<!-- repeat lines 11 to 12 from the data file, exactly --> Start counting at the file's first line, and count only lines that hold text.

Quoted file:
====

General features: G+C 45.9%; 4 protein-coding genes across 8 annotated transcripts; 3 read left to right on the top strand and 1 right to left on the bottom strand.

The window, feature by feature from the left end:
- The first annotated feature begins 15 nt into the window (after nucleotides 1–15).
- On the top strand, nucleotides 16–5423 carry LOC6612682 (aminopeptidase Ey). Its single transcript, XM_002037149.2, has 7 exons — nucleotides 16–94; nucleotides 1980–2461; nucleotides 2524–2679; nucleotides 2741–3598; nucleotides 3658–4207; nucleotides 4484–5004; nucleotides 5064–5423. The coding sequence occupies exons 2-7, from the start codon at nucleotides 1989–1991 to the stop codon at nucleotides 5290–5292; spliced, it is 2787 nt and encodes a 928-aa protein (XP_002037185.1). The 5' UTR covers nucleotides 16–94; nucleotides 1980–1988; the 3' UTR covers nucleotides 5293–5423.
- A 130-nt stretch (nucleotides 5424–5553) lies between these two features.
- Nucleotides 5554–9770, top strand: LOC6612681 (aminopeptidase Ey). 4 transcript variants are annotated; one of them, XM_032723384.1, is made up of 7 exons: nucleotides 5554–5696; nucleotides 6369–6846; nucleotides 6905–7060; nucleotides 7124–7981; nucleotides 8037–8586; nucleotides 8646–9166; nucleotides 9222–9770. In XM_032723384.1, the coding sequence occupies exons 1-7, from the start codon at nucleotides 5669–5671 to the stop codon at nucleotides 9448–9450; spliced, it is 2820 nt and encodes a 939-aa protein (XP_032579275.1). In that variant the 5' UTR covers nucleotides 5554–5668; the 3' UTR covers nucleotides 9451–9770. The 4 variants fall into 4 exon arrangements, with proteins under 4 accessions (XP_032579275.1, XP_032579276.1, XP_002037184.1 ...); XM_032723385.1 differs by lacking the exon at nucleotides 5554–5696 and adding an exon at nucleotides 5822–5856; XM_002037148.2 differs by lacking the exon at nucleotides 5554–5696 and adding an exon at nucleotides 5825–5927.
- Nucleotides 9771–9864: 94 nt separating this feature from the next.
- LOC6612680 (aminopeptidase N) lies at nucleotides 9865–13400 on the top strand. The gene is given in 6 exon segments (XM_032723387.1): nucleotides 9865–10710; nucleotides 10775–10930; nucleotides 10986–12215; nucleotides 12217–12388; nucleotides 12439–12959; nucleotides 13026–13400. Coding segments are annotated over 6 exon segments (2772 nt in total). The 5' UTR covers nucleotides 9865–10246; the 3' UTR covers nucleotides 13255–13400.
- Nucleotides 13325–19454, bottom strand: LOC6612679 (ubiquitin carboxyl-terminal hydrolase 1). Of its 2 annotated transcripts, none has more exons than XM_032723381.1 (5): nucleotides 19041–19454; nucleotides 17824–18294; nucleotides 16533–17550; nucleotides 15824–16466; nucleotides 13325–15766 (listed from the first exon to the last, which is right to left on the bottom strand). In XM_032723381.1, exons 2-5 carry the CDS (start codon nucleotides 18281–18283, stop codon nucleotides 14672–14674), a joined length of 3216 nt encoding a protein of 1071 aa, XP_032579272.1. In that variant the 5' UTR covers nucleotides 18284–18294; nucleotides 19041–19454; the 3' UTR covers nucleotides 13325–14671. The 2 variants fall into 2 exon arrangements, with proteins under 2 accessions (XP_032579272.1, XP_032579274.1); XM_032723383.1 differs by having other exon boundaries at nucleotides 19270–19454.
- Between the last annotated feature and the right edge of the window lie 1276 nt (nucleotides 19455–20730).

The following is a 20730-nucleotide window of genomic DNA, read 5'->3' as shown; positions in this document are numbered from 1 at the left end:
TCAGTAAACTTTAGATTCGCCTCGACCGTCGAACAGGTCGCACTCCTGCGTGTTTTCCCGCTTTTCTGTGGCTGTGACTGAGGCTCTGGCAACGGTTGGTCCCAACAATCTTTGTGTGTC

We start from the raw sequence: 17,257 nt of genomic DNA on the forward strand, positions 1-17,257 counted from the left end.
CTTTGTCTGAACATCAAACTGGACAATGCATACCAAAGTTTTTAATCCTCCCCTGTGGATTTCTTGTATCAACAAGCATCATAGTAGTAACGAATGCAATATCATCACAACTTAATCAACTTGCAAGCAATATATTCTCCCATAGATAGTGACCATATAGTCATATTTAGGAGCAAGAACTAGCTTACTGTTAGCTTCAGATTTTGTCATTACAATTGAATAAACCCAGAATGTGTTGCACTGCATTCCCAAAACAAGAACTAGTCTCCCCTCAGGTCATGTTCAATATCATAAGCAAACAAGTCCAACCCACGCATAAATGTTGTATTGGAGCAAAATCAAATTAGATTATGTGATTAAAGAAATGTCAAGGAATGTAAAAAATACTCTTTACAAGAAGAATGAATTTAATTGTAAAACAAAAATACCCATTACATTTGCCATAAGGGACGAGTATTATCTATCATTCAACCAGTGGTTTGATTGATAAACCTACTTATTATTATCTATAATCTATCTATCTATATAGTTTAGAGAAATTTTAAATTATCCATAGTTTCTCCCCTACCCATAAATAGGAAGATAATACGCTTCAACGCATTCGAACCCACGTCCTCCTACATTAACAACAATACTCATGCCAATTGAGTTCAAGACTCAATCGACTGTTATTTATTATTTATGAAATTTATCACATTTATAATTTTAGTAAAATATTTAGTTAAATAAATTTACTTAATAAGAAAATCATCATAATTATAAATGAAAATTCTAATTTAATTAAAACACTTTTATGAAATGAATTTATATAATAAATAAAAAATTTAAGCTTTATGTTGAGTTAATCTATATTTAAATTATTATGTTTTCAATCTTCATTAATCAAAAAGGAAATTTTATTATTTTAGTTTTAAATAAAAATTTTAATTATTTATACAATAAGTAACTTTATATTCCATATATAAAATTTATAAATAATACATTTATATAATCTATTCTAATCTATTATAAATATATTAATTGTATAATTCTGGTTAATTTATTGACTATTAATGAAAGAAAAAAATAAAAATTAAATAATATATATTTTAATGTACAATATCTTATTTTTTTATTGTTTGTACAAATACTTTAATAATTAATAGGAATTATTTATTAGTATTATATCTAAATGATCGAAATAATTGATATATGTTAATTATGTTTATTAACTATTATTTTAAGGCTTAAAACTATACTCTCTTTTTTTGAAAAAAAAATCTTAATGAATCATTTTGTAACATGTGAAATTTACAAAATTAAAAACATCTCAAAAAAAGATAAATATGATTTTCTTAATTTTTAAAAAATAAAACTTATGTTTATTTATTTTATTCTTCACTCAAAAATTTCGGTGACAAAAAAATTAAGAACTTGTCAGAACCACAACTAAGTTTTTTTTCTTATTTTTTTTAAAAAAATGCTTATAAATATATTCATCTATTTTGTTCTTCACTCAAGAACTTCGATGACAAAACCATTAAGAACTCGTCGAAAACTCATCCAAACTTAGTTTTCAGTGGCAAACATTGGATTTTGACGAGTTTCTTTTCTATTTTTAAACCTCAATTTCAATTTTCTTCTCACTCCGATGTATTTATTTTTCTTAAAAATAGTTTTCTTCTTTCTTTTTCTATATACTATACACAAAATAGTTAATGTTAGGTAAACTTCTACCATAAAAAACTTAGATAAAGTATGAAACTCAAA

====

The following is a 20730-nucleotide window of genomic DNA, read 5'->3' as shown; positions in this document are numbered from 1 at the left end:
TCAGTAAACTTTAGATTCGCCTCGACCGTCGAACAGGTCGCACTCCTGCGTGTTTTCCCGCTTTTCTGTGGCTGTGACTGAGGCTCTGGCAACGGTTGGTCCCAACAATCTTTGTGTGTC